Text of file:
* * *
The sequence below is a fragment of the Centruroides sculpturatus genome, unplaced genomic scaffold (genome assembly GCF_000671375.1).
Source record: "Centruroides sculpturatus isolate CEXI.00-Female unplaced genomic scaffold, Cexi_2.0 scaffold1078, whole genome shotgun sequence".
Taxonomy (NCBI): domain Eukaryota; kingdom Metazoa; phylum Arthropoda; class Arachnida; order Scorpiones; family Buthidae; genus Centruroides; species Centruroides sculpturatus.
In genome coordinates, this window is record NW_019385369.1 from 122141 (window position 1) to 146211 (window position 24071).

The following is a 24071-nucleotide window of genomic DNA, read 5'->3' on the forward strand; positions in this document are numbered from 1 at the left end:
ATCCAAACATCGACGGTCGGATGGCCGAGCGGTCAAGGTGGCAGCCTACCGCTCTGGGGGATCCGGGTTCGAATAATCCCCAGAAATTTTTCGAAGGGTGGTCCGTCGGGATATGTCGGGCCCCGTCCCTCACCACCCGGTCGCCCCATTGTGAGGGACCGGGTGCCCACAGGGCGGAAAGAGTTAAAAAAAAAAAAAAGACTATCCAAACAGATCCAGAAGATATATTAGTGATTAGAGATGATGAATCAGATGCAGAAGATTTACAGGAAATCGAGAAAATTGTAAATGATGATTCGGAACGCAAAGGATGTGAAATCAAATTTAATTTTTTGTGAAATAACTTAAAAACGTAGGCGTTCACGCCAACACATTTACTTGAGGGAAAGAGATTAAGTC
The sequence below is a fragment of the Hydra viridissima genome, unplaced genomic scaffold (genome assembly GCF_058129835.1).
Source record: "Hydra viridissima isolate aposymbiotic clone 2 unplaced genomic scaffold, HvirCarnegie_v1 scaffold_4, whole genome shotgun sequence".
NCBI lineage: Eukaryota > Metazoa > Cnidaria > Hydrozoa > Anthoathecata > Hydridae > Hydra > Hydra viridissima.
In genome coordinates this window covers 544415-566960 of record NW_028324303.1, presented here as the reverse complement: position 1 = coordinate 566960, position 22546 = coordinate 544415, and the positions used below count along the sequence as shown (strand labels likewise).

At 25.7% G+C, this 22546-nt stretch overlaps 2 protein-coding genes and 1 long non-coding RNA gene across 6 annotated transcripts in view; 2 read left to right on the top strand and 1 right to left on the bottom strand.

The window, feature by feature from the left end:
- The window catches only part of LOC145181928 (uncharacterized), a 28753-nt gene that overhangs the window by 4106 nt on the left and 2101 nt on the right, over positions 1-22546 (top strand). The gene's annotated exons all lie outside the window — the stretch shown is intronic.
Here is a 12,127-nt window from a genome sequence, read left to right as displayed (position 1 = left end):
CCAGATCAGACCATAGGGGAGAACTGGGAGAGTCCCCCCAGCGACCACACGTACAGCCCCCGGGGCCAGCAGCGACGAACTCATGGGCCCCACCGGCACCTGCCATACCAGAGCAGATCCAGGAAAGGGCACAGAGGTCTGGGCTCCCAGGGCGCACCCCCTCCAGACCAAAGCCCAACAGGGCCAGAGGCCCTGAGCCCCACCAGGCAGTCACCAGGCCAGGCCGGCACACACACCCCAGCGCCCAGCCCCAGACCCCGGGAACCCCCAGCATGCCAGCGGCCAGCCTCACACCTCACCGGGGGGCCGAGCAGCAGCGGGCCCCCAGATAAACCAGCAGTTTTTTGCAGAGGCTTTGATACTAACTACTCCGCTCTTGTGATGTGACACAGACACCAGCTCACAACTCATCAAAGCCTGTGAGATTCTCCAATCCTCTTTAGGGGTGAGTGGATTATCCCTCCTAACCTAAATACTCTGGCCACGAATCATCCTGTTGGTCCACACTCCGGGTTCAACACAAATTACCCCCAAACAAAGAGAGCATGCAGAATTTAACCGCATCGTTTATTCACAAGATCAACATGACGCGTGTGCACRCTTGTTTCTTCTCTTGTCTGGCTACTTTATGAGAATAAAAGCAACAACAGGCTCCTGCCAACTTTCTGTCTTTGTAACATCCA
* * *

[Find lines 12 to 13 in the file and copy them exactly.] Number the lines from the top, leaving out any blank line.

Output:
The window, feature by feature from the left end:
- The window catches only part of LOC145181928 (uncharacterized), a 28753-nt gene that overhangs the window by 4106 nt on the left and 2101 nt on the right, over positions 1-22546 (top strand). The gene's annotated exons all lie outside the window — the stretch shown is intronic.